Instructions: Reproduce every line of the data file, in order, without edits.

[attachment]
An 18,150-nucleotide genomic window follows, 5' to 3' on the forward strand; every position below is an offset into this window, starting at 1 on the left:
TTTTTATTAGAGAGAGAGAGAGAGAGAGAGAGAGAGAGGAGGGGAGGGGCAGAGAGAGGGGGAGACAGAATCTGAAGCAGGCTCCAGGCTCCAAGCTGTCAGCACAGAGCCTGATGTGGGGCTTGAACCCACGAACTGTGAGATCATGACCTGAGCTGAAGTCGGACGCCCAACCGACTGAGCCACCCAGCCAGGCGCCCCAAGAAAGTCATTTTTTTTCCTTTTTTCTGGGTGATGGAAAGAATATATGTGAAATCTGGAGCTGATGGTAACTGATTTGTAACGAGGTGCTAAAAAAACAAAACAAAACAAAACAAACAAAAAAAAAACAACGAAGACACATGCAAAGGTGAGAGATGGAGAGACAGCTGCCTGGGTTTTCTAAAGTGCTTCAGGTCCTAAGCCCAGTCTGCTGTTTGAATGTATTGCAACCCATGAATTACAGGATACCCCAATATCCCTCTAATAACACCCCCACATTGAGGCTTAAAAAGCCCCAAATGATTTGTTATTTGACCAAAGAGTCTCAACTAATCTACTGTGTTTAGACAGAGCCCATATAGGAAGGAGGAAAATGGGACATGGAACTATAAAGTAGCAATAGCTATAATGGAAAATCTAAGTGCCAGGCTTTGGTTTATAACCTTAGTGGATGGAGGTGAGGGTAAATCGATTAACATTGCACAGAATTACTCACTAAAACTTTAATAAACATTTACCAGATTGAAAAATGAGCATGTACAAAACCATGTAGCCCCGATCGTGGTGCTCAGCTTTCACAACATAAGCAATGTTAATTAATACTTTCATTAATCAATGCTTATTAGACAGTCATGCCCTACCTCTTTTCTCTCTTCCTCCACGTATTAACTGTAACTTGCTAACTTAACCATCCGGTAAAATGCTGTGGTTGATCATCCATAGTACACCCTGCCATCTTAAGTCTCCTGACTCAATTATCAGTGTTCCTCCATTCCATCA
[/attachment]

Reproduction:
An 18,150-nucleotide genomic window follows, 5' to 3' on the forward strand; every position below is an offset into this window, starting at 1 on the left:
TTTTTATTAGAGAGAGAGAGAGAGAGAGAGAGAGAGAGGAGGGGAGGGGCAGAGAGAGGGGGAGACAGAATCTGAAGCAGGCTCCAGGCTCCAAGCTGTCAGCACAGAGCCTGATGTGGGGCTTGAACCCACGAACTGTGAGATCATGACCTGAGCTGAAGTCGGACGCCCAACCGACTGAGCCACCCAGCCAGGCGCCCCAAGAAAGTCATTTTTTTTCCTTTTTTCTGGGTGATGGAAAGAATATATGTGAAATCTGGAGCTGATGGTAACTGATTTGTAACGAGGTGCTAAAAAAACAAAACAAAACAAAACAAACAAAAAAAAAACAACGAAGACACATGCAAAGGTGAGAGATGGAGAGACAGCTGCCTGGGTTTTCTAAAGTGCTTCAGGTCCTAAGCCCAGTCTGCTGTTTGAATGTATTGCAACCCATGAATTACAGGATACCCCAATATCCCTCTAATAACACCCCCACATTGAGGCTTAAAAAGCCCCAAATGATTTGTTATTTGACCAAAGAGTCTCAACTAATCTACTGTGTTTAGACAGAGCCCATATAGGAAGGAGGAAAATGGGACATGGAACTATAAAGTAGCAATAGCTATAATGGAAAATCTAAGTGCCAGGCTTTGGTTTATAACCTTAGTGGATGGAGGTGAGGGTAAATCGATTAACATTGCACAGAATTACTCACTAAAACTTTAATAAACATTTACCAGATTGAAAAATGAGCATGTACAAAACCATGTAGCCCCGATCGTGGTGCTCAGCTTTCACAACATAAGCAATGTTAATTAATACTTTCATTAATCAATGCTTATTAGACAGTCATGCCCTACCTCTTTTCTCTCTTCCTCCACGTATTAACTGTAACTTGCTAACTTAACCATCCGGTAAAATGCTGTGGTTGATCATCCATAGTACACCCTGCCATCTTAAGTCTCCTGACTCAATTATCAGTGTTCCTCCATTCCATCA